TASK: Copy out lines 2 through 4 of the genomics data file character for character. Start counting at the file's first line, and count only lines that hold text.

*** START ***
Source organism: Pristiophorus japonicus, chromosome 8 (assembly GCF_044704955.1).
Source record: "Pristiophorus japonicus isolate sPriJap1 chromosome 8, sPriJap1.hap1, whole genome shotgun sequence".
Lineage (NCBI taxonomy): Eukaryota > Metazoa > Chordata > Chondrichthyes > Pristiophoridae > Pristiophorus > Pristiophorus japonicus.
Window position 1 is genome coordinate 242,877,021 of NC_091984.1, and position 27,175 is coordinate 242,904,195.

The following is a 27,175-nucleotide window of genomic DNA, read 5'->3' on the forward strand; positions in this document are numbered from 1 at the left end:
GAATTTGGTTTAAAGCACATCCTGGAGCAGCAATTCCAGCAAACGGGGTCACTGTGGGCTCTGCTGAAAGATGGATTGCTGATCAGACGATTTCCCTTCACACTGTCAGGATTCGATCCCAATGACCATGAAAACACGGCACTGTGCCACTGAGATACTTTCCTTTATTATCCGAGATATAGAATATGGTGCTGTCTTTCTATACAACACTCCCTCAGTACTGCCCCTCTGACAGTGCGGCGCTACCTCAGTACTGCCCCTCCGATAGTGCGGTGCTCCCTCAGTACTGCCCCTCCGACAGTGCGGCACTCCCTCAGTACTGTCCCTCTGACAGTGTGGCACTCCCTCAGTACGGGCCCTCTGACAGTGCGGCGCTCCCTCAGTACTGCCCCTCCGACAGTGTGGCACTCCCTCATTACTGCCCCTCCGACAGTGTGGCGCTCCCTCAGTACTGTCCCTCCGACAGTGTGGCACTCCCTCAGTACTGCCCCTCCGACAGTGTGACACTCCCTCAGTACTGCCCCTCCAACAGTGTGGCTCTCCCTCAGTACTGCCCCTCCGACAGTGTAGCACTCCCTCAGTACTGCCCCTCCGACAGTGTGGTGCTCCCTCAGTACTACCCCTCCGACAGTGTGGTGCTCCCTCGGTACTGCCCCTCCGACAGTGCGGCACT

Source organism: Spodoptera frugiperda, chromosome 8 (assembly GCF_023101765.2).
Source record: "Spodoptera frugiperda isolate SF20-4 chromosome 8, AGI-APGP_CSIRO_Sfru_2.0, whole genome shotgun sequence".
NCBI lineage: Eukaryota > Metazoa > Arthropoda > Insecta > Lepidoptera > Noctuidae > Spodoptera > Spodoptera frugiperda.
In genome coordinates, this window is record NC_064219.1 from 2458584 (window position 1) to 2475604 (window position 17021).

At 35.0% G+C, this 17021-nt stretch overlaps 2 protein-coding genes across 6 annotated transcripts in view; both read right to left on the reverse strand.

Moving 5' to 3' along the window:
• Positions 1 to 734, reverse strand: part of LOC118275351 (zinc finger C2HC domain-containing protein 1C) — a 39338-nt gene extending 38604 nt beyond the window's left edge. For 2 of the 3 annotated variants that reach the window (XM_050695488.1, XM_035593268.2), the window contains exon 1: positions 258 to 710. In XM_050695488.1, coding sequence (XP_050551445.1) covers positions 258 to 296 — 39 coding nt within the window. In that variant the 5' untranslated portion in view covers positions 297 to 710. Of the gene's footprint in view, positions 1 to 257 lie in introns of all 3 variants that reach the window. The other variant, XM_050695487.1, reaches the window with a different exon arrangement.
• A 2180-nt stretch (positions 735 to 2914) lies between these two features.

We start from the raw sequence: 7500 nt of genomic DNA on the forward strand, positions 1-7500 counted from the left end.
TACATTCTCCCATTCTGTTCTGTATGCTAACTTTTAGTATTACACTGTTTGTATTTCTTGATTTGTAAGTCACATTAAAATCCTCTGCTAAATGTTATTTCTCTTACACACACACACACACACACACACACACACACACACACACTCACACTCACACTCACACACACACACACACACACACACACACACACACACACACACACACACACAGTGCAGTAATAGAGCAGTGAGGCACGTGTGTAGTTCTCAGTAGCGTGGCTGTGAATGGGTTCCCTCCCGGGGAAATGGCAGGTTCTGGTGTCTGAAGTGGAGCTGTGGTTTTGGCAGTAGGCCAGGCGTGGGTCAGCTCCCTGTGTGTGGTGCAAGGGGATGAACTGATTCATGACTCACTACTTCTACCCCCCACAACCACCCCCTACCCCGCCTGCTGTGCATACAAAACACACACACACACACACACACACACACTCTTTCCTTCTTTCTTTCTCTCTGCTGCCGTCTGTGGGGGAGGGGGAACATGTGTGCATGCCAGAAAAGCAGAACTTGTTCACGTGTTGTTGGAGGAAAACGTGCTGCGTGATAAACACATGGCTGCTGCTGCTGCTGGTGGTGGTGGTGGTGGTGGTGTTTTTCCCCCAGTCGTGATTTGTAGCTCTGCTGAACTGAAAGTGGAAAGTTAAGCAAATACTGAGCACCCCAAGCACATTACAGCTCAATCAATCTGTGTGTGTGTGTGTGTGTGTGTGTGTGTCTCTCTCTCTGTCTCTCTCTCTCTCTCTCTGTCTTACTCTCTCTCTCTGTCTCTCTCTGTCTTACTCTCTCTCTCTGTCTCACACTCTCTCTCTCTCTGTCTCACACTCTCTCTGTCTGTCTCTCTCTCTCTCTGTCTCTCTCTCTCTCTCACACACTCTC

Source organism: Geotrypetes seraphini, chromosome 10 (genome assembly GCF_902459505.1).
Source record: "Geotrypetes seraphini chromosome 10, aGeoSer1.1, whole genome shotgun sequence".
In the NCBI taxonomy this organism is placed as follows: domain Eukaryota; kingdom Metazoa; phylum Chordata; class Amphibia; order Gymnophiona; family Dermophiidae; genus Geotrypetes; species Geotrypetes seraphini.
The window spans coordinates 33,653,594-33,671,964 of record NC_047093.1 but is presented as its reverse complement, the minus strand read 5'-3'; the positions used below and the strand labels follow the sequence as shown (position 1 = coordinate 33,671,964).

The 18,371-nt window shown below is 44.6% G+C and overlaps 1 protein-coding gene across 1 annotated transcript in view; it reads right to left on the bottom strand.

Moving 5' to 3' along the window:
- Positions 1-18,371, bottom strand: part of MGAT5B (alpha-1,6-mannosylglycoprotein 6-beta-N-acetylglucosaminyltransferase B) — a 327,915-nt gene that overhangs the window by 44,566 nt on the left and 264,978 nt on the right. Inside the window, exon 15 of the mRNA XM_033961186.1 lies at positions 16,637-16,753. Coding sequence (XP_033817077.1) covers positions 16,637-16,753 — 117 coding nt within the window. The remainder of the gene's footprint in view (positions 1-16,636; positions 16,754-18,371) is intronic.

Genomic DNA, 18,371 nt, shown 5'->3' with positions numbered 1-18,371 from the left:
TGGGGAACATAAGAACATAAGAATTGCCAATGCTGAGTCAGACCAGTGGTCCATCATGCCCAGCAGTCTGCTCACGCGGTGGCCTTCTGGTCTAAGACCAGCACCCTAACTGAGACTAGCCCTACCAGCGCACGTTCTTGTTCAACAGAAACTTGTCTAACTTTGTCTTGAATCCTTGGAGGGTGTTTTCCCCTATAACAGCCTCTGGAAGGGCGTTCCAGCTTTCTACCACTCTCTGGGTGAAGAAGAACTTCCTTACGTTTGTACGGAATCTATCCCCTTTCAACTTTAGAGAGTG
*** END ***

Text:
Source record: "Pristiophorus japonicus isolate sPriJap1 chromosome 8, sPriJap1.hap1, whole genome shotgun sequence".
Lineage (NCBI taxonomy): Eukaryota > Metazoa > Chordata > Chondrichthyes > Pristiophoridae > Pristiophorus > Pristiophorus japonicus.
Window position 1 is genome coordinate 242,877,021 of NC_091984.1, and position 27,175 is coordinate 242,904,195.